I'm surprised to find so few ducks here -- just a few Lesser Scaups. My field guide's distribution maps indicated that several species are to be expected here. Maybe other species arrived but saw all the coots and just kept going.
One reason I've been wanting to see ducks is that before my trip I was reading Paul A. Johnsgard's Handbook of Waterfowl Behavior. Therefore, now the Lesser Scaup before me throws back its head in a curious way and I recall that Johnsgard dignifies this blur of action with the name of "head-throw display." He says that it lasts approximately 1/20th to 1/30th of a second, and that the bill is thrown back less than 45 degrees, even though it appears to reach almost the vertical. Head-throws are displayed by males to focus the female's attention and convey the message that he's interested in her. Since it's such a brief event it's always preceded by special "head shakes" conveying the message "Pay attention, now, for I'm about to head-throw... "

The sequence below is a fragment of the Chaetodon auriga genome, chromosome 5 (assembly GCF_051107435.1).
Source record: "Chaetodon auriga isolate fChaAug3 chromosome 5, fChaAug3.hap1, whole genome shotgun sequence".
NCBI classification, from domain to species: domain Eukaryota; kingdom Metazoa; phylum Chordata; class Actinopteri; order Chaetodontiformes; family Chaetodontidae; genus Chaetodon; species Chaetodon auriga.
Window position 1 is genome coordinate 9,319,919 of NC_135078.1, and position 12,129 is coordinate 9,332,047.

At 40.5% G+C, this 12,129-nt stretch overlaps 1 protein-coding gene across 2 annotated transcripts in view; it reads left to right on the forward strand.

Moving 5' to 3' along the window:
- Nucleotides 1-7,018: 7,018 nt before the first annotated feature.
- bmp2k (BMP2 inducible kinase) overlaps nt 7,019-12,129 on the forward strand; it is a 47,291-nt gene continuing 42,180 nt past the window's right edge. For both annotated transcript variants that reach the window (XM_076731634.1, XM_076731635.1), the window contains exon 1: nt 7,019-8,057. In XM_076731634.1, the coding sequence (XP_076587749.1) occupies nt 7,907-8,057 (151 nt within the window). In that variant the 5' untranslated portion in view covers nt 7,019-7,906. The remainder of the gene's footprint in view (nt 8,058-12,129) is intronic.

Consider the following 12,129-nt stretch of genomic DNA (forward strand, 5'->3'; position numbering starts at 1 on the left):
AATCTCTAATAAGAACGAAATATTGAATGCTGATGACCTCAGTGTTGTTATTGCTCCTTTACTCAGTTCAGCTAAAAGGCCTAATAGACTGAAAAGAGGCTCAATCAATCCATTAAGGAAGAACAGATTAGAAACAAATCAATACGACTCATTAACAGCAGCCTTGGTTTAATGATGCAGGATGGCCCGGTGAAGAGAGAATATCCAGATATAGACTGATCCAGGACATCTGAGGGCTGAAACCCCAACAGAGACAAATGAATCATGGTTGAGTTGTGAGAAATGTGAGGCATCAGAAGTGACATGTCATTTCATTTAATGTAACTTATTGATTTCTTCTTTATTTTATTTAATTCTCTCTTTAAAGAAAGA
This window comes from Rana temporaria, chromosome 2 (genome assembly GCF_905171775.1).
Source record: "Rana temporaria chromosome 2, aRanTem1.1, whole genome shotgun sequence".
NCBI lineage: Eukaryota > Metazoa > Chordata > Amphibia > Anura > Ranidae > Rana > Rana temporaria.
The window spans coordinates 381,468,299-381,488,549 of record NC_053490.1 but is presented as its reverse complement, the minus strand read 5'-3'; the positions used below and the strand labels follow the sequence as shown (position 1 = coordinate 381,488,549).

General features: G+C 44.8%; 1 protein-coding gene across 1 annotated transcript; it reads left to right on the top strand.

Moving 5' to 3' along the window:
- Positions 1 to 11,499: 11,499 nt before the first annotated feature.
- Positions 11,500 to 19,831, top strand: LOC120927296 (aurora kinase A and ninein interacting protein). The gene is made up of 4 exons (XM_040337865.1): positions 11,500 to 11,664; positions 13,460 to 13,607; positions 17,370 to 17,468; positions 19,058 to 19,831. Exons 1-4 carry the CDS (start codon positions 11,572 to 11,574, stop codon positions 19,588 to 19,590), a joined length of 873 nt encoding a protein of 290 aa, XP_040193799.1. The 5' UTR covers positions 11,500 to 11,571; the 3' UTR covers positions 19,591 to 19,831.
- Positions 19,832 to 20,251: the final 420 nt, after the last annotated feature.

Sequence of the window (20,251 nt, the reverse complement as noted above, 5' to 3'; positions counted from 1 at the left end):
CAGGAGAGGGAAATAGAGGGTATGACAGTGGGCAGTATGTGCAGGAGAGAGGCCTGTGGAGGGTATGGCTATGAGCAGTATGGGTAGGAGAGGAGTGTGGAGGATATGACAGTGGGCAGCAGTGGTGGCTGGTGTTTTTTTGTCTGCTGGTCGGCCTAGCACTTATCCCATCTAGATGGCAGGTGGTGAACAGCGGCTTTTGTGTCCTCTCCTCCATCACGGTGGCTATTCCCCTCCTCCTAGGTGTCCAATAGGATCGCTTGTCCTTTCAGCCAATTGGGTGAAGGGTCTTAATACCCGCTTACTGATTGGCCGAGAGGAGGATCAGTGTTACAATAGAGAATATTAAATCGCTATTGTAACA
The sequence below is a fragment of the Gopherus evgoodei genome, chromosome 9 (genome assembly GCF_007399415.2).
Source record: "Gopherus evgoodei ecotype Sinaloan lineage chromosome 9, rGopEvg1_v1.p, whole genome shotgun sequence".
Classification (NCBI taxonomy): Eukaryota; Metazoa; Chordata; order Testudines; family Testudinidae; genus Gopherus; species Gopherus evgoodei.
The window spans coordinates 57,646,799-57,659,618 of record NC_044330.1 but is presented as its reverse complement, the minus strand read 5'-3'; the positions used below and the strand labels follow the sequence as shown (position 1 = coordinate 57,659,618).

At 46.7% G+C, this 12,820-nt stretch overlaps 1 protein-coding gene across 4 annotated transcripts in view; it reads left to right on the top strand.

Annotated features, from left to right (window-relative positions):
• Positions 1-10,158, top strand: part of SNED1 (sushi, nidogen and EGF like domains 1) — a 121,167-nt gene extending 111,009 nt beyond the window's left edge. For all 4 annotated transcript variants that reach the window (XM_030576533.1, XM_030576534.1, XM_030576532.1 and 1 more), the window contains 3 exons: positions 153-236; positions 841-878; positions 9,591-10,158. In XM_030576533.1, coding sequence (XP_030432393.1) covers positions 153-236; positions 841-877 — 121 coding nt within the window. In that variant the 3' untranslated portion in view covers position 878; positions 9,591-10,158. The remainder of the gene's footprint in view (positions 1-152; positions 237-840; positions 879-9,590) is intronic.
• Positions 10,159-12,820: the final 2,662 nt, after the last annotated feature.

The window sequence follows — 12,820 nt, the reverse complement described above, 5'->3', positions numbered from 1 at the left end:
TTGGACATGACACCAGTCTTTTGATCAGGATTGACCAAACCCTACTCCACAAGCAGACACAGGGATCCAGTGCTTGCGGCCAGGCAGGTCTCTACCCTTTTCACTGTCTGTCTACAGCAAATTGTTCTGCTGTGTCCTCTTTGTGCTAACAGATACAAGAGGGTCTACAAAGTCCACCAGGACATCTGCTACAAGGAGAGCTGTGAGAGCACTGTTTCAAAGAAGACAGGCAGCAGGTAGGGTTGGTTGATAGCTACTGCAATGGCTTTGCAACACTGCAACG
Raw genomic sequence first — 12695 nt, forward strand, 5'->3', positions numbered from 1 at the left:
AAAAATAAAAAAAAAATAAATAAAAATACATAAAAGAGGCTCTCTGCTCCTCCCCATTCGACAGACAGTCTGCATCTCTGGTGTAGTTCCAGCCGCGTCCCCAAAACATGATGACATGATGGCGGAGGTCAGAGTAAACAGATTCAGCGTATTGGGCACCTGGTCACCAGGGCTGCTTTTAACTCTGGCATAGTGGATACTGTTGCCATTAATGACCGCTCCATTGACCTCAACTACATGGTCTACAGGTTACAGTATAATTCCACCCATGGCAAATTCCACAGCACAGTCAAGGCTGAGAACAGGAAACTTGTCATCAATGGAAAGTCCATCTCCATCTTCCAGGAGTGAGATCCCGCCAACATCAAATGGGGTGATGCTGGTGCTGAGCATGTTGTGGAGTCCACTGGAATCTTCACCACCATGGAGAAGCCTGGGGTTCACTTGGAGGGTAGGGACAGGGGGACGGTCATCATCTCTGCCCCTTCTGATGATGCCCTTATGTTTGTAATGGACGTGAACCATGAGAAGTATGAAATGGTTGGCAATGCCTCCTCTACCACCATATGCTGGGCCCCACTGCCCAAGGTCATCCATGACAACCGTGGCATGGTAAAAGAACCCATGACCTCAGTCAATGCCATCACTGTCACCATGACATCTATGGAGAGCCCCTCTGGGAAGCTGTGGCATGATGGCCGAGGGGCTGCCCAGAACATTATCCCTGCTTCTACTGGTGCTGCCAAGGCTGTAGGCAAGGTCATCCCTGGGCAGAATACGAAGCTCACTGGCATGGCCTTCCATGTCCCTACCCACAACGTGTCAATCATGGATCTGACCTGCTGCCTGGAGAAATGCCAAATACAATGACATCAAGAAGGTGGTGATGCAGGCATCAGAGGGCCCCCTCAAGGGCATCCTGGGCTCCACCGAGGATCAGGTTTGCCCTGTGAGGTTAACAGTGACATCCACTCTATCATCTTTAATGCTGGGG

Head-throws very similar to the Lesser Scaup's and with the same message attached also appear among Greater Scaups, Canvasbacks, Redheads, and Ring-necked Ducks -- all species so closely related to our Lesser Scaup that on occasion they hybridize with them in the wild. Johnsgard makes the point that head-throws in Greater Scaups are slower than in Lesser Scaups -- about 1/6th of a second instead of the Lesser Scaup's 1/20th to 1/30th of a second.